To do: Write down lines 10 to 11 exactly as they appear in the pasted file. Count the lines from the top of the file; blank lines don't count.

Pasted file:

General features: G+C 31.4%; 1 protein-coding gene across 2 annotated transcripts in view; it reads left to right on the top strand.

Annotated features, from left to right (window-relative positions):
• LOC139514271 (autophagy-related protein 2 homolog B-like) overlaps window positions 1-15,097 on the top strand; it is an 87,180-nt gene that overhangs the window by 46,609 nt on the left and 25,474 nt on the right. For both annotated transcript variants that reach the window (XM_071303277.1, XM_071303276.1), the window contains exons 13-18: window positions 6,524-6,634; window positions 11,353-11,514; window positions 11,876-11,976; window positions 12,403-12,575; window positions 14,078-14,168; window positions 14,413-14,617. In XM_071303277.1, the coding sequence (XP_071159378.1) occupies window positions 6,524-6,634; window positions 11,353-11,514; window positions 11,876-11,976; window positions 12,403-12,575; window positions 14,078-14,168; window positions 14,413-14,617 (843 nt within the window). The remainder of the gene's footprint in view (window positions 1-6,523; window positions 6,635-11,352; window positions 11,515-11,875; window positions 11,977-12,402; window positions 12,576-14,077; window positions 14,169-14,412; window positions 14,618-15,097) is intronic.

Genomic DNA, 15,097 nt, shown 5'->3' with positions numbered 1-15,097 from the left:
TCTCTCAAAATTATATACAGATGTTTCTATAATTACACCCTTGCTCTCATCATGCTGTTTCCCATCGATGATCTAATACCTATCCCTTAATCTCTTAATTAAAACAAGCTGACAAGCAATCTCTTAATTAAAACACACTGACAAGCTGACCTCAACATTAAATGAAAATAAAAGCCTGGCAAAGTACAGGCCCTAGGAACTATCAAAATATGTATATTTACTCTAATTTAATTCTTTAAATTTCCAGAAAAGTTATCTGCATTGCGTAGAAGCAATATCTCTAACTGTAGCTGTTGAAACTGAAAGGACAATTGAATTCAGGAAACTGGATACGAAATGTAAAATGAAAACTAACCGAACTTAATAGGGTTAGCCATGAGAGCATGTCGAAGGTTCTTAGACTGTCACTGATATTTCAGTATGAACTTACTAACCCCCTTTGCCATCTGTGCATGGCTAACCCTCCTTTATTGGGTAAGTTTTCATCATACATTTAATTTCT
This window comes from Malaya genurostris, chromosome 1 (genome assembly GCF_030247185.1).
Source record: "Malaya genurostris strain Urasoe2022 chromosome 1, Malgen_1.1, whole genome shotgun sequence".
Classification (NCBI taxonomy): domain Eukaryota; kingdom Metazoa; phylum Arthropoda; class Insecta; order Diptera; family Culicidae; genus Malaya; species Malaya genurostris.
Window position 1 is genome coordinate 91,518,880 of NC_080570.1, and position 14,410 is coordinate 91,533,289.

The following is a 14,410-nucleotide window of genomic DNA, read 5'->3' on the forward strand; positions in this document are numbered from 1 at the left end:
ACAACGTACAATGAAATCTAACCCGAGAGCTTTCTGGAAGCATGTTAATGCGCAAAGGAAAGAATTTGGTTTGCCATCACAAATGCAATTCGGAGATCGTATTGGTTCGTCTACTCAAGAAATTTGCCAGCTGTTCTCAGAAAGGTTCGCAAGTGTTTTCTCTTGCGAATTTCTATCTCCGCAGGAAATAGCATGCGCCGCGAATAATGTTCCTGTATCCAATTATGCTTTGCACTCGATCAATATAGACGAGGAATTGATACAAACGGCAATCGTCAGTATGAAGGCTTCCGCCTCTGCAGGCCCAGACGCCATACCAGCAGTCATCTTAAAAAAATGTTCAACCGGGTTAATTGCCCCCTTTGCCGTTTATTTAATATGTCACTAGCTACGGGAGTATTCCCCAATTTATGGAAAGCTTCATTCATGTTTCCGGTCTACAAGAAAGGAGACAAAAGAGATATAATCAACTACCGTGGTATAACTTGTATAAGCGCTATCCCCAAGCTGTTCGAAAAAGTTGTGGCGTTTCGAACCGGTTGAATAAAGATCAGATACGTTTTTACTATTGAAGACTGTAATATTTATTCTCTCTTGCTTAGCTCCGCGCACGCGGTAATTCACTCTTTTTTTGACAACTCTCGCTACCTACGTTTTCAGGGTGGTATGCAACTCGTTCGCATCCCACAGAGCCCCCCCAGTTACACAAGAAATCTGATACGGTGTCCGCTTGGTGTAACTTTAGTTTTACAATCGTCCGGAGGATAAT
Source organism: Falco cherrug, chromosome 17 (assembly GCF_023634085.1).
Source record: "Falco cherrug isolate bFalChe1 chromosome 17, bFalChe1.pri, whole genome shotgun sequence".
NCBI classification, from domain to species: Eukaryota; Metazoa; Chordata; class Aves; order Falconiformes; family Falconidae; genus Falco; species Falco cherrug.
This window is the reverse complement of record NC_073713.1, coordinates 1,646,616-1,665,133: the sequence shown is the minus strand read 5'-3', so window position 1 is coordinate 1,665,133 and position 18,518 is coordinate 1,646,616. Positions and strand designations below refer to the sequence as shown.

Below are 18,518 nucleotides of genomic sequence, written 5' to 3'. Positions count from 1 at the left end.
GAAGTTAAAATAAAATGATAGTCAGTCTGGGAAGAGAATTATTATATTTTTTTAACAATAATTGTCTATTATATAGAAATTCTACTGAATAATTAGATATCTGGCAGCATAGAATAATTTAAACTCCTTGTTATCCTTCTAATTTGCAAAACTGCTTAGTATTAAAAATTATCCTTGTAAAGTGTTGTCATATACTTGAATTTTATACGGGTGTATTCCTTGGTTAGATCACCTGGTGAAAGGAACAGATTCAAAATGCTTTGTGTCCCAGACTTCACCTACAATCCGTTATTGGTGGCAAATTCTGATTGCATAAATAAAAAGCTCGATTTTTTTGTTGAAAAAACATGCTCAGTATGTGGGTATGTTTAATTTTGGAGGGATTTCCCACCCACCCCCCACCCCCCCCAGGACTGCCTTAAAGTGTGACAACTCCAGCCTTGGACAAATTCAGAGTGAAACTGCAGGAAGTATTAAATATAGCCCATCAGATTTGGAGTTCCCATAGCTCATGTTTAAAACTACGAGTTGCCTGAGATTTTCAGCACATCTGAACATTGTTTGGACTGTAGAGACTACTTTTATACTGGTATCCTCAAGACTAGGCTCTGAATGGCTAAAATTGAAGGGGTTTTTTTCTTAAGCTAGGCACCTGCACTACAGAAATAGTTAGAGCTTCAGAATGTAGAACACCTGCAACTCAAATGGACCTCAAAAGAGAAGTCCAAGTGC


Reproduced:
The following is a 14,410-nucleotide window of genomic DNA, read 5'->3' on the forward strand; positions in this document are numbered from 1 at the left end:
ACAACGTACAATGAAATCTAACCCGAGAGCTTTCTGGAAGCATGTTAATGCGCAAAGGAAAGAATTTGGTTTGCCATCACAAATGCAATTCGGAGATCGTATTGGTTCGTCTACTCAAGAAATTTGCCAGCTGTTCTCAGAAAGGTTCGCAAGTGTTTTCTCTTGCGAATTTCTATCTCCGCAGGAAATAGCATGCGCCGCGAATAATGTTCCTGTATCCAATTATGCTTTGCACTCGATCAATATAGACGAGGAATTGATACAAACGGCAATCGTCAGTATGAAGGCTTCCGCCTCTGCAGGCCCAGACGCCATACCAGCAGTCATCTTAAAAAAATGTTCAACCGGGTTAATTGCCCCCTTTGCCGTTTATTTAATATGTCACTAGCTACGGGAGTATTCCCCAATTTATGGAAAGCTTCATTCATGTTTCCGGTCTACAAGAAAGGAGACAAAAGAGATATAATCAACTACCGTGGTATAACTTGTATAAGCGCTATCCCCAAGCTGTTCGAAAAAGTTGTGGCGTTTCGAACCGGTTGAATAAAGATCAGATACGTTTTTACTATTGAAGACTGTAATATTTATTCTCTCTTGCTTAGCTCCGCGCACGCGGTAATTCACTCTTTTTTTGACAACTCTCGCTACCTACGTTTTCAGGGTGGTATGCAACTCGTTCGCATCCCACAGAGCCCCCCCAGTTACACAAGAAATCTGATACGGTGTCCGCTTGGTGTAACTTTAGTTTTACAATCGTCCGGAGGATAAT